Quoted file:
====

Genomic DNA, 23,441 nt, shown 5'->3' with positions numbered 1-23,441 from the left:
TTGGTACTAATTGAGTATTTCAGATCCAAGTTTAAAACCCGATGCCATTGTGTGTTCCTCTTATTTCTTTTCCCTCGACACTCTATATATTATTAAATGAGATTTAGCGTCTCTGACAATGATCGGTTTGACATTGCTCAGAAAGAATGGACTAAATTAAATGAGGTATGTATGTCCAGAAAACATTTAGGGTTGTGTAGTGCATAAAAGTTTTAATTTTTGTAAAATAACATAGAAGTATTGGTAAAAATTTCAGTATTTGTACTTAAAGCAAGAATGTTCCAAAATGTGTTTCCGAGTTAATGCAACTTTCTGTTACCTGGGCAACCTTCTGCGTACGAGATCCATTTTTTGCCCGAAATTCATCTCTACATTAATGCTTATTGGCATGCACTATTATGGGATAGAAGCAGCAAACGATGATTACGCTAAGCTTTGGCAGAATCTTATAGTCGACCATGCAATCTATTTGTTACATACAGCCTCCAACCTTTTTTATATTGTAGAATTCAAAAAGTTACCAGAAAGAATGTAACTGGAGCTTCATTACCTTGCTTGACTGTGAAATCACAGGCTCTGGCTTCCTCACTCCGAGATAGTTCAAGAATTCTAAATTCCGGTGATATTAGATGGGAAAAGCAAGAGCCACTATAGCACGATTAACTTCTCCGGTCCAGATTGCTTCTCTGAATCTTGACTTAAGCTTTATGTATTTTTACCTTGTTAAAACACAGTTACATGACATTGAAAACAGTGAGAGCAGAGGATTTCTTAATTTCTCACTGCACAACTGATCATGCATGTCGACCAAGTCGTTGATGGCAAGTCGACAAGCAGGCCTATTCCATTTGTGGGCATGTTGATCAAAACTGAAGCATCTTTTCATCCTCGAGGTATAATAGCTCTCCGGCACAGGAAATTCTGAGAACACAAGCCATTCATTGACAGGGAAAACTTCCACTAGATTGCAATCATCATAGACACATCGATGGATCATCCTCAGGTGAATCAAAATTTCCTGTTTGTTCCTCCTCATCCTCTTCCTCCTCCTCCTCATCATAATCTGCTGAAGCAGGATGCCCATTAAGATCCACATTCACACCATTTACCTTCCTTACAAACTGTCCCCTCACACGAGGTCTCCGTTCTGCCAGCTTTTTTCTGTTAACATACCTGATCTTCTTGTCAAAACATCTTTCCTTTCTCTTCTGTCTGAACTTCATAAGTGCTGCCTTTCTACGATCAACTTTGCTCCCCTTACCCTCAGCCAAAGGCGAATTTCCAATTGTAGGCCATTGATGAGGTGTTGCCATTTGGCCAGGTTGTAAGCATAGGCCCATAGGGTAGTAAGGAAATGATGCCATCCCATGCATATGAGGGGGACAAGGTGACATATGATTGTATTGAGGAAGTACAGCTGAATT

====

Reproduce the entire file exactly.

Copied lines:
Genomic DNA, 23,441 nt, shown 5'->3' with positions numbered 1-23,441 from the left:
TTGGTACTAATTGAGTATTTCAGATCCAAGTTTAAAACCCGATGCCATTGTGTGTTCCTCTTATTTCTTTTCCCTCGACACTCTATATATTATTAAATGAGATTTAGCGTCTCTGACAATGATCGGTTTGACATTGCTCAGAAAGAATGGACTAAATTAAATGAGGTATGTATGTCCAGAAAACATTTAGGGTTGTGTAGTGCATAAAAGTTTTAATTTTTGTAAAATAACATAGAAGTATTGGTAAAAATTTCAGTATTTGTACTTAAAGCAAGAATGTTCCAAAATGTGTTTCCGAGTTAATGCAACTTTCTGTTACCTGGGCAACCTTCTGCGTACGAGATCCATTTTTTGCCCGAAATTCATCTCTACATTAATGCTTATTGGCATGCACTATTATGGGATAGAAGCAGCAAACGATGATTACGCTAAGCTTTGGCAGAATCTTATAGTCGACCATGCAATCTATTTGTTACATACAGCCTCCAACCTTTTTTATATTGTAGAATTCAAAAAGTTACCAGAAAGAATGTAACTGGAGCTTCATTACCTTGCTTGACTGTGAAATCACAGGCTCTGGCTTCCTCACTCCGAGATAGTTCAAGAATTCTAAATTCCGGTGATATTAGATGGGAAAAGCAAGAGCCACTATAGCACGATTAACTTCTCCGGTCCAGATTGCTTCTCTGAATCTTGACTTAAGCTTTATGTATTTTTACCTTGTTAAAACACAGTTACATGACATTGAAAACAGTGAGAGCAGAGGATTTCTTAATTTCTCACTGCACAACTGATCATGCATGTCGACCAAGTCGTTGATGGCAAGTCGACAAGCAGGCCTATTCCATTTGTGGGCATGTTGATCAAAACTGAAGCATCTTTTCATCCTCGAGGTATAATAGCTCTCCGGCACAGGAAATTCTGAGAACACAAGCCATTCATTGACAGGGAAAACTTCCACTAGATTGCAATCATCATAGACACATCGATGGATCATCCTCAGGTGAATCAAAATTTCCTGTTTGTTCCTCCTCATCCTCTTCCTCCTCCTCCTCATCATAATCTGCTGAAGCAGGATGCCCATTAAGATCCACATTCACACCATTTACCTTCCTTACAAACTGTCCCCTCACACGAGGTCTCCGTTCTGCCAGCTTTTTTCTGTTAACATACCTGATCTTCTTGTCAAAACATCTTTCCTTTCTCTTCTGTCTGAACTTCATAAGTGCTGCCTTTCTACGATCAACTTTGCTCCCCTTACCCTCAGCCAAAGGCGAATTTCCAATTGTAGGCCATTGATGAGGTGTTGCCATTTGGCCAGGTTGTAAGCATAGGCCCATAGGGTAGTAAGGAAATGATGCCATCCCATGCATATGAGGGGGACAAGGTGACATATGATTGTATTGAGGAAGTACAGCTGAATT